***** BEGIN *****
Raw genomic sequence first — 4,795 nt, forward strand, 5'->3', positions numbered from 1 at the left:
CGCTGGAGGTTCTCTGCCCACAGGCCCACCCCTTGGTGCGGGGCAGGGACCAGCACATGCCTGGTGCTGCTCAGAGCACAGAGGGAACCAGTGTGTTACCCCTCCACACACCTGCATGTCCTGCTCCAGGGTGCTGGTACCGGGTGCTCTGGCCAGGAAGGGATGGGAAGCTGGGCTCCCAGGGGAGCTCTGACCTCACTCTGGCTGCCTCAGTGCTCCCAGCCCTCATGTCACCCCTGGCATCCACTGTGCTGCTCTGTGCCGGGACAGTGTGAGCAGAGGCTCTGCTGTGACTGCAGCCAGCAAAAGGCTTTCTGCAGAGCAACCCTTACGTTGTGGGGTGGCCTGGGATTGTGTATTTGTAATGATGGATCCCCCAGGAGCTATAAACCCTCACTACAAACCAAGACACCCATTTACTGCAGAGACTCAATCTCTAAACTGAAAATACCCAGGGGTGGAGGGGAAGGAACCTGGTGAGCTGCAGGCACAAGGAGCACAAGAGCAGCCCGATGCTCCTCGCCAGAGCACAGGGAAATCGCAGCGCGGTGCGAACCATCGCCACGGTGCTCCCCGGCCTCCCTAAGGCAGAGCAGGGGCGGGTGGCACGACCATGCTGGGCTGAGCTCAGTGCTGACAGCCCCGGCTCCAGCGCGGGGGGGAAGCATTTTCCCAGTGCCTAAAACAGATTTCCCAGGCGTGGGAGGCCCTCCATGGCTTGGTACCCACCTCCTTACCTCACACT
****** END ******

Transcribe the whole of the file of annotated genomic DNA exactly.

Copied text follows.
Raw genomic sequence first — 4,795 nt, forward strand, 5'->3', positions numbered from 1 at the left:
CGCTGGAGGTTCTCTGCCCACAGGCCCACCCCTTGGTGCGGGGCAGGGACCAGCACATGCCTGGTGCTGCTCAGAGCACAGAGGGAACCAGTGTGTTACCCCTCCACACACCTGCATGTCCTGCTCCAGGGTGCTGGTACCGGGTGCTCTGGCCAGGAAGGGATGGGAAGCTGGGCTCCCAGGGGAGCTCTGACCTCACTCTGGCTGCCTCAGTGCTCCCAGCCCTCATGTCACCCCTGGCATCCACTGTGCTGCTCTGTGCCGGGACAGTGTGAGCAGAGGCTCTGCTGTGACTGCAGCCAGCAAAAGGCTTTCTGCAGAGCAACCCTTACGTTGTGGGGTGGCCTGGGATTGTGTATTTGTAATGATGGATCCCCCAGGAGCTATAAACCCTCACTACAAACCAAGACACCCATTTACTGCAGAGACTCAATCTCTAAACTGAAAATACCCAGGGGTGGAGGGGAAGGAACCTGGTGAGCTGCAGGCACAAGGAGCACAAGAGCAGCCCGATGCTCCTCGCCAGAGCACAGGGAAATCGCAGCGCGGTGCGAACCATCGCCACGGTGCTCCCCGGCCTCCCTAAGGCAGAGCAGGGGCGGGTGGCACGACCATGCTGGGCTGAGCTCAGTGCTGACAGCCCCGGCTCCAGCGCGGGGGGGAAGCATTTTCCCAGTGCCTAAAACAGATTTCCCAGGCGTGGGAGGCCCTCCATGGCTTGGTACCCACCTCCTTACCTCACACT